The team started new customer service initiatives for season-ticket holders (including players hand-delivering tickets) and outreach to younger, single-ticket buyers through its "student rush" offers. Those who could not get into the arena were welcomed to watch on the big screen outside. With a season-ticket waiting list 2,500 strong, the team could have cemented sell-outs, but kept some individual tickets available for new fans.
The rebound in the teams' status is all the more remarkable because at the time Mr. Crosby was drafted, the team was again near bankruptcy, coming out of a lockout year, playing in the country's oldest arena and threatening to leave town. The year before the lockout, they had the worst record and attendance in the league.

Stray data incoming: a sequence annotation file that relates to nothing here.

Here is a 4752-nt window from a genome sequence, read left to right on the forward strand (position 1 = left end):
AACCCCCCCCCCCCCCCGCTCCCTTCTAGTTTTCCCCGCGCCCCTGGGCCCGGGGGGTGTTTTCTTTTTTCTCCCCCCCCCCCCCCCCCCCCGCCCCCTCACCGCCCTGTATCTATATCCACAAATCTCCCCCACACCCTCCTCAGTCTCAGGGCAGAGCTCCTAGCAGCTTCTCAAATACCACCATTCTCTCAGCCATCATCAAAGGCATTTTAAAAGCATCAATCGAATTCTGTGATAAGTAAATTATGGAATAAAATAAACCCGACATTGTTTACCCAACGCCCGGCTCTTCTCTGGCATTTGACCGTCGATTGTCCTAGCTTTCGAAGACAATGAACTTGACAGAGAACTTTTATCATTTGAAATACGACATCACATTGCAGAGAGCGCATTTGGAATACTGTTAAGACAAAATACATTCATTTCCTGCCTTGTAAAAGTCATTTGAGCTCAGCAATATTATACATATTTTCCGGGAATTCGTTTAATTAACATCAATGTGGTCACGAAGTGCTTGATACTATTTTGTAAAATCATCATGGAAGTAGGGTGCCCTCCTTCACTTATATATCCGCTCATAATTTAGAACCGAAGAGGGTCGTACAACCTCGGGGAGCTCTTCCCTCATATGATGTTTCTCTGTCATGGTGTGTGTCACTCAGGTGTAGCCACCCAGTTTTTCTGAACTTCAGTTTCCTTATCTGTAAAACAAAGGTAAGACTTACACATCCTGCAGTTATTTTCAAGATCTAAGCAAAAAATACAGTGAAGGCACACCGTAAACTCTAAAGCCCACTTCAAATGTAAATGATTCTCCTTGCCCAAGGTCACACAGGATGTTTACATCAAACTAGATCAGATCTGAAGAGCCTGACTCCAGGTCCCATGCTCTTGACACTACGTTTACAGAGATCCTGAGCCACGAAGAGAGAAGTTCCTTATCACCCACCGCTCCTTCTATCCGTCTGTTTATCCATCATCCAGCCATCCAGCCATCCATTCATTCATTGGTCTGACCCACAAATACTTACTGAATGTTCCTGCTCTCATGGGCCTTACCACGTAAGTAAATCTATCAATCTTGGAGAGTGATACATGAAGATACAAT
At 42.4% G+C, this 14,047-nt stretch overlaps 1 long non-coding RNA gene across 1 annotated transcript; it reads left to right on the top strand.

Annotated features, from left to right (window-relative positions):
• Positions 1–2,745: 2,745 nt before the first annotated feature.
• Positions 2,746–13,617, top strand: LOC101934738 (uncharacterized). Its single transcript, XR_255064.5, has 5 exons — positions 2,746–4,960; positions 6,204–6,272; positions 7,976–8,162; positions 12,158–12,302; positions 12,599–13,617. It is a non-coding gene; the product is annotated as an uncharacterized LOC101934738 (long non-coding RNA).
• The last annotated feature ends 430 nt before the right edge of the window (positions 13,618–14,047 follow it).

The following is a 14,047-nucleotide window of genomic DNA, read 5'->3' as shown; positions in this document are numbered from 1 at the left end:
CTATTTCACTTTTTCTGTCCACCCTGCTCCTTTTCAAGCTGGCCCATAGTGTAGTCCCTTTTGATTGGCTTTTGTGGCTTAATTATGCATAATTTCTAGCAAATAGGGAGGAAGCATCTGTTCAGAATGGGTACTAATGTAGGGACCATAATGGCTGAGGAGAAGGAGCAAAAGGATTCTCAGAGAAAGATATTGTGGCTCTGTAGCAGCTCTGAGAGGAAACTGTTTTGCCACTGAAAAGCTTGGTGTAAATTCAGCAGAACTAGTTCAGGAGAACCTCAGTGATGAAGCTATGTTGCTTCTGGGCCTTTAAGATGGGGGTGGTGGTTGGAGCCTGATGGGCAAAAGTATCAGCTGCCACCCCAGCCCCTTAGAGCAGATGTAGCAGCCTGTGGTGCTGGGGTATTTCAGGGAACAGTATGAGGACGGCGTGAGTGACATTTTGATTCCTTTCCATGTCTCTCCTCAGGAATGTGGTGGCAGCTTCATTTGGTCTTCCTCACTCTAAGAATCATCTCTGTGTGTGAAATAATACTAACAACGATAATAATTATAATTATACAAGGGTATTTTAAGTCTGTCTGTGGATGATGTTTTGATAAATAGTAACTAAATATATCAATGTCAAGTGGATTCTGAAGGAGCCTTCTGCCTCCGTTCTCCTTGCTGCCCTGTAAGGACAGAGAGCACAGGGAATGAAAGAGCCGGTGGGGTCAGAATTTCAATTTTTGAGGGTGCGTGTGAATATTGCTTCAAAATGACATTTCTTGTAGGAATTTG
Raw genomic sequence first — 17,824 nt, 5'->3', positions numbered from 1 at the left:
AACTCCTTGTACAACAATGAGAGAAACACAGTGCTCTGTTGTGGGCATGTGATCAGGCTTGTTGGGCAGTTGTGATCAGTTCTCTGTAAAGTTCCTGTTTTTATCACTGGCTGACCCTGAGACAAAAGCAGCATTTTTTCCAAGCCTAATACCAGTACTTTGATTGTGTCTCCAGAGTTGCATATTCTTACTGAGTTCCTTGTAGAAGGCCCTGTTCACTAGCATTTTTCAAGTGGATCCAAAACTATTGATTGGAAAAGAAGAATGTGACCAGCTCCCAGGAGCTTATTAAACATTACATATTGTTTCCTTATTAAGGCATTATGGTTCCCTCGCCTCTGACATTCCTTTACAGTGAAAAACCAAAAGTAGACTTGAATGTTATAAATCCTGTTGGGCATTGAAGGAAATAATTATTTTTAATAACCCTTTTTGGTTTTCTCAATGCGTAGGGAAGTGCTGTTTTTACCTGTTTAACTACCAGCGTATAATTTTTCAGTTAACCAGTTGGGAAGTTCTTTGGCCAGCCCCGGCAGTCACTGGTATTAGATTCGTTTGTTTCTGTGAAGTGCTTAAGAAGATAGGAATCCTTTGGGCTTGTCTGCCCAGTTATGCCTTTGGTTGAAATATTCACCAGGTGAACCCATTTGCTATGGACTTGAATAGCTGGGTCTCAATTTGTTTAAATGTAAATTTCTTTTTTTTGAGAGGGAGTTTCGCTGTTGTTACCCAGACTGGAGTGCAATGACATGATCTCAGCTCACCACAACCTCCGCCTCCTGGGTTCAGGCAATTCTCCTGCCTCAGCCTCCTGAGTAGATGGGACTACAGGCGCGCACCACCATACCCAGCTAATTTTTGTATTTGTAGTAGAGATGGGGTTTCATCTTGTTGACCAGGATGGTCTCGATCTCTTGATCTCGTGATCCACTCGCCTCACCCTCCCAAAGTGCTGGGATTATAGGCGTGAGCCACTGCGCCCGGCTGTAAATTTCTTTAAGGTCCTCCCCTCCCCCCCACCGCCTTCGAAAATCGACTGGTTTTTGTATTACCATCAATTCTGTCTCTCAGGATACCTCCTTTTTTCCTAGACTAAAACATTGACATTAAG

Since Mr. Crosby was drafted, Forbes found, the value of the Penguins brand -- defined as the portion of the team's value derived from their name as opposed to their market and league value -- grew by 88 percent, for a total of $28 million.
During last season's Stanley Cup run, the team collected $50 million from sponsorships, naming rights, media, tickets and merchandise, according to Forbes. The team's brand revenue grew from $15 million four years ago.
The Round 2 telecast of Game 6 between the Penguins and Washington Capitals on FSN Monday night was the highest-rated NHL telecast ever on any FSN regional network, let alone in Pittsburgh. It registered a 24.2 average, according to Nielsen, beating out the 21.4 rating from Saturday night's game. The previous network-wide record was for a May 10, 2001, playoff game against the Buffalo Sabres. Mario Lemieux's return to the ice in December 2000 set the regular-season record of 15.9.
Forbes has rated the Penguins the 18th most valuable franchise in the 30-team NHL and the Capitals 26th. The Caps are not among the top five teams listed in the latest Forbes study on brand growth, but the D.C. team never faced the fiscal problems the Penguins did -- going from existential crisis to huge success makes the Pens' growth, on a percentage basis, all the higher.